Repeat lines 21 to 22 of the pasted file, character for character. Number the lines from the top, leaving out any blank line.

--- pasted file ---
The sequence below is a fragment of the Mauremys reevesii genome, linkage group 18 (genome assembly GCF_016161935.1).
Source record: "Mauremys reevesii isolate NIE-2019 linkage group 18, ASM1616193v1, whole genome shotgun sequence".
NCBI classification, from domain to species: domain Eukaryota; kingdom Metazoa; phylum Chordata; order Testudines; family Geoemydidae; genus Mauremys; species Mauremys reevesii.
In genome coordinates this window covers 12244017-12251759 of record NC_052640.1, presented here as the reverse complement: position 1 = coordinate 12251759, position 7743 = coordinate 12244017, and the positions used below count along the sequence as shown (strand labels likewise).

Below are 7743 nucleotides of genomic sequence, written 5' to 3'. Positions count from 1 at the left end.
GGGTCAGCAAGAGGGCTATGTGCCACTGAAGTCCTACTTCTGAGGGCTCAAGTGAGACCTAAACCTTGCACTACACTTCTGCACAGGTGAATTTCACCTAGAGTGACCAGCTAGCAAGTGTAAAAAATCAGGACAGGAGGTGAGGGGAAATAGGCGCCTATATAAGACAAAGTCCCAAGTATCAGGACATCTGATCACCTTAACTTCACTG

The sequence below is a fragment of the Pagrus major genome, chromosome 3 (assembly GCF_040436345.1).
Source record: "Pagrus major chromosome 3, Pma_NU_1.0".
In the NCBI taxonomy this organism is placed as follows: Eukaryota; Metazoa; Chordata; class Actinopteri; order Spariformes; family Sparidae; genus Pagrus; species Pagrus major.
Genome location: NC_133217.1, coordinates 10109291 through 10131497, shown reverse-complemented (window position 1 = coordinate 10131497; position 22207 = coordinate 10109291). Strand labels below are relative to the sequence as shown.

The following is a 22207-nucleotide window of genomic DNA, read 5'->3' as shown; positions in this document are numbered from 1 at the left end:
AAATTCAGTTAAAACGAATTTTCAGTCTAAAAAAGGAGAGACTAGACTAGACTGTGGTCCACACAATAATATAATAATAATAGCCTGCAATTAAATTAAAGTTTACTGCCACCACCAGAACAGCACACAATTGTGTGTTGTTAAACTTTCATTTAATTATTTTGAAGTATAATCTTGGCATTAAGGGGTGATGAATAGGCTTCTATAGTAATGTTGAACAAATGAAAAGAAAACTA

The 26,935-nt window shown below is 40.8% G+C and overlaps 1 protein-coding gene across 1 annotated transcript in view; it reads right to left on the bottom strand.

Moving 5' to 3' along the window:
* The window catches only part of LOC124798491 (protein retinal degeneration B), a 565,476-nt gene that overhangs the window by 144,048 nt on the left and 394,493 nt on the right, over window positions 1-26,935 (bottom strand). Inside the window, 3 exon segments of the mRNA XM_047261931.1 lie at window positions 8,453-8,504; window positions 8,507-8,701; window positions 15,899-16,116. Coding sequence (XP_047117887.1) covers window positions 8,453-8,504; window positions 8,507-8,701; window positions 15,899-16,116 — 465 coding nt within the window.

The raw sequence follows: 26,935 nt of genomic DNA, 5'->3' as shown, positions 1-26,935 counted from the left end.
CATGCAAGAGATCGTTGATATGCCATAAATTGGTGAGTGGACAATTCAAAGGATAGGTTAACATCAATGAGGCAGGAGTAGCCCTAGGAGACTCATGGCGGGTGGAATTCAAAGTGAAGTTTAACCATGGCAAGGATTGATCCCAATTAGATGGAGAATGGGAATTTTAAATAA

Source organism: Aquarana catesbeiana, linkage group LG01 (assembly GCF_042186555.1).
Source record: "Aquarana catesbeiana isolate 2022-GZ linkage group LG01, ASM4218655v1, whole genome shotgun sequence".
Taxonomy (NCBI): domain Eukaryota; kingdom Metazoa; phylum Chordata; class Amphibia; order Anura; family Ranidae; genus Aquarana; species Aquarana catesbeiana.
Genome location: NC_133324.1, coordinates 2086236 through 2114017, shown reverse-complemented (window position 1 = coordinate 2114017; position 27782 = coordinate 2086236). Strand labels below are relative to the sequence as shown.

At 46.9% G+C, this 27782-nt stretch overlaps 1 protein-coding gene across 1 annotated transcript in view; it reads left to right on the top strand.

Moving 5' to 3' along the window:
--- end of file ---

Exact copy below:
Genome location: NC_133324.1, coordinates 2086236 through 2114017, shown reverse-complemented (window position 1 = coordinate 2114017; position 27782 = coordinate 2086236). Strand labels below are relative to the sequence as shown.

At 46.9% G+C, this 27782-nt stretch overlaps 1 protein-coding gene across 1 annotated transcript in view; it reads left to right on the top strand.